China's Xiaomi made its name with good-quality, low-priced smartphones and gadgets. But a product launch event in Beijing just made clear how the company is trying to reposition its brand as more upscale.
French designer Philippe Starck made a surprising appearance onstage in Beijing with Xiaomi founder Lei Jun; Mr. Starck helped design Xiaomi's sleek-looking new ceramic-body phone, the 6.4-inch Mi Mix, which will be available in limited quantities. Years ago, the designer also worked on a yacht with Apple's Steve Jobs, who died before he could sail in it. Xiaomi's founder showed a picture of the yacht on stage before introducing Mr. Starck, whom he said might not be familiar to Chinese consumers but was "the most famous designer in the whole world."
Xiaomi was founded in 2010; the global smartphone market has gotten more competitive since then, and Xiaomi is trying to find its place. Once No. 1 in the China market, Xiaomi has been eclipsed at home by rival local brands Huawei, Oppo and Vivo, according to second-quarter data from IDC.
Besides tapping a well-known designer, Xiaomi has had to up its game in marketing. Initially Xiaomi didn't run ads, relying on gadget geeks, social media and fan events to spread word about its products.
Several months back, Xiaomi hired young celebs to endorse its lower-end Redmi line of smartphones in China. And it just shelled out on an endorsement from a top Hong Kong actor-singer, Tony Leung, a 54-year-old heartthrob best-known to English-speaking audiences for movies like "In the Mood for Love" and "Lust, Caution." On stage at the event and in commercials, Mr. Leung plugged Xiaomi's big-screen smartphone, the Mi Note 2, which starts at about $412. (After Samsung's disaster over its Note 7 phones catching fire, it will be interesting to see how a product with a similar name fares.)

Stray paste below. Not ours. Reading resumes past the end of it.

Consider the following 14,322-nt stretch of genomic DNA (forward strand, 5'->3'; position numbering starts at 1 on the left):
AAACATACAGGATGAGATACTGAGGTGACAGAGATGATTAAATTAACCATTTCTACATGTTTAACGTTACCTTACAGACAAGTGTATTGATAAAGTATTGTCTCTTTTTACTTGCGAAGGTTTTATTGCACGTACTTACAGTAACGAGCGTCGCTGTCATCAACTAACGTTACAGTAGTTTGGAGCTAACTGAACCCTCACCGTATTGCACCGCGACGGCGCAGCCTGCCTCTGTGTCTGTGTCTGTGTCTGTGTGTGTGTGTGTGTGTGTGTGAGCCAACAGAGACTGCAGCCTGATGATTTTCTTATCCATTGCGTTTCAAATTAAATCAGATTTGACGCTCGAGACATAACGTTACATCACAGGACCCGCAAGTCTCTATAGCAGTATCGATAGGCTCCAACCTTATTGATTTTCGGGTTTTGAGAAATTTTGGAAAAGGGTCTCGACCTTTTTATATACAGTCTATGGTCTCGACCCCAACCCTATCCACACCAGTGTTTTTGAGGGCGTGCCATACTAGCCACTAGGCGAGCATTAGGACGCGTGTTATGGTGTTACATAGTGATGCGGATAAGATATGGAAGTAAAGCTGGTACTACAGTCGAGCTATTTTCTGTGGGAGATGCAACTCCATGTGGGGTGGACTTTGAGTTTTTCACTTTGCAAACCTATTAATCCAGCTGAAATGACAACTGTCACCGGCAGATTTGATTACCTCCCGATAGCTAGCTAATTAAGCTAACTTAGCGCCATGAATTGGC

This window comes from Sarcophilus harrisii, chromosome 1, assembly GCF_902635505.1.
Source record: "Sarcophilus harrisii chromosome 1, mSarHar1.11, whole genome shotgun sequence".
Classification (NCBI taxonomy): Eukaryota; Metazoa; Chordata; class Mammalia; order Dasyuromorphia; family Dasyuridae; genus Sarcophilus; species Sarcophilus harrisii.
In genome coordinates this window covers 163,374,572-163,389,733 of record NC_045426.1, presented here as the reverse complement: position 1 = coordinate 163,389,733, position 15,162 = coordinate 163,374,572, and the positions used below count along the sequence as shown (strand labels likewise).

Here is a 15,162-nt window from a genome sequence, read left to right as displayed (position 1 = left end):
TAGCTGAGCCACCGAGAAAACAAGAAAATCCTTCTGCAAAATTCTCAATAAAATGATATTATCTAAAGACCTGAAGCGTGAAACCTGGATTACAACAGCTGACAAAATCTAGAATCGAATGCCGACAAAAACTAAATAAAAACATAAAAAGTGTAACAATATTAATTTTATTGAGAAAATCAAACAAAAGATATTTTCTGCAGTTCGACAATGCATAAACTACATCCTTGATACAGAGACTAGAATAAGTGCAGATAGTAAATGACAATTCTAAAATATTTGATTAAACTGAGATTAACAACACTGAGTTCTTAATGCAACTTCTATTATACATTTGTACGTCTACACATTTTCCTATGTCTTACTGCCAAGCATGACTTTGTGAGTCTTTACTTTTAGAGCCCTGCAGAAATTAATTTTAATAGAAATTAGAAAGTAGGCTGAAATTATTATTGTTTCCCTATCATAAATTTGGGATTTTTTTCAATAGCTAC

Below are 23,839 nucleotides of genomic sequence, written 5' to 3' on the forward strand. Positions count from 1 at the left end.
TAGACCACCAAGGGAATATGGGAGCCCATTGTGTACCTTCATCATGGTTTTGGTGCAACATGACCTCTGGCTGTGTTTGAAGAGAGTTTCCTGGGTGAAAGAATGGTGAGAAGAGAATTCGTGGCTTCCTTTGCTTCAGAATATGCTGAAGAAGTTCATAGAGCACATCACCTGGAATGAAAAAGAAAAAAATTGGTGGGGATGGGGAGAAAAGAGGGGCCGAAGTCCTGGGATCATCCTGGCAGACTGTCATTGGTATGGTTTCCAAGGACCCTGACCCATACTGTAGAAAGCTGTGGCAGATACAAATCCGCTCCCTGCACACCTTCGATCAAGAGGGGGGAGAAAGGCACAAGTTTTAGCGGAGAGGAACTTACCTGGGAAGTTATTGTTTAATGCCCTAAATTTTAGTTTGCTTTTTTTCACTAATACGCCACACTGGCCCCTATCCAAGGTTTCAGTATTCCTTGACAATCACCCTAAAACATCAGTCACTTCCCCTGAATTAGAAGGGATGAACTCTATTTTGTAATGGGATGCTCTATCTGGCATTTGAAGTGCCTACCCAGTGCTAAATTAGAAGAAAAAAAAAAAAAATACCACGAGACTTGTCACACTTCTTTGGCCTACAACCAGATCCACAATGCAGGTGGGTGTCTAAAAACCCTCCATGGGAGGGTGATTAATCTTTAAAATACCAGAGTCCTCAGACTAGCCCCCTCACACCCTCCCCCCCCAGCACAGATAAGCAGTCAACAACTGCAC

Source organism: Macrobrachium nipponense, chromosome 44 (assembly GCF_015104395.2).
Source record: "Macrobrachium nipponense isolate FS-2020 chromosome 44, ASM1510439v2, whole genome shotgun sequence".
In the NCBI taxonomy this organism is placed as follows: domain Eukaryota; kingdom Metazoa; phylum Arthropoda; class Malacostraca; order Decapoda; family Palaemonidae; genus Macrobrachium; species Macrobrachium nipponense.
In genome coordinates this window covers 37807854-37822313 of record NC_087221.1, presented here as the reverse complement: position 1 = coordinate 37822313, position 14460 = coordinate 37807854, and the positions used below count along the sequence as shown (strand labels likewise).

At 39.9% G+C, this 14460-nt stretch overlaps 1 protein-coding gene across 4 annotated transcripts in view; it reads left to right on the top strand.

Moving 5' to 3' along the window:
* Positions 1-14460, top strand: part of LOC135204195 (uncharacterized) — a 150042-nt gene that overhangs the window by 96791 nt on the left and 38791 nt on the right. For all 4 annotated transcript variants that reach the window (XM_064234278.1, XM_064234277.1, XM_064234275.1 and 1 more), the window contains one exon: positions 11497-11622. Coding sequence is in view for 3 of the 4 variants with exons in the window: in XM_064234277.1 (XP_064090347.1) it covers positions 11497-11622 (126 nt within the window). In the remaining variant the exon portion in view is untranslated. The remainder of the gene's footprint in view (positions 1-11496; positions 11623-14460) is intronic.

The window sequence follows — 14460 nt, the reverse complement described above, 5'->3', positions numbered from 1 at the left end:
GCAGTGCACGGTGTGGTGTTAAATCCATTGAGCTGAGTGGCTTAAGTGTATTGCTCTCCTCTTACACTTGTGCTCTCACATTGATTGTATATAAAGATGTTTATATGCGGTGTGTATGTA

"The company has reached a stage where it can't live off of low-budget social/viral marketing anymore," Bryan Ma, a technology industry analyst at IDC, said. "And yes, Xiaomi has been plagued by a perception of being a lower-end player in China. Yet the market is increasingly going upscale, as seen by the likes of Huawei, Oppo, etc., so Xiaomi needed to pivot its image toward a higher-end one via concepts like the Philippe Starck Mix."
The Starck-designed phone will go on the market with limited quantities available, starting at $516. Xiaomi's founder talked about how expensive the materials were, and how difficult the ceramic body was to produce. "Look at the lustre," Mr. Lei said. "Just like pearls."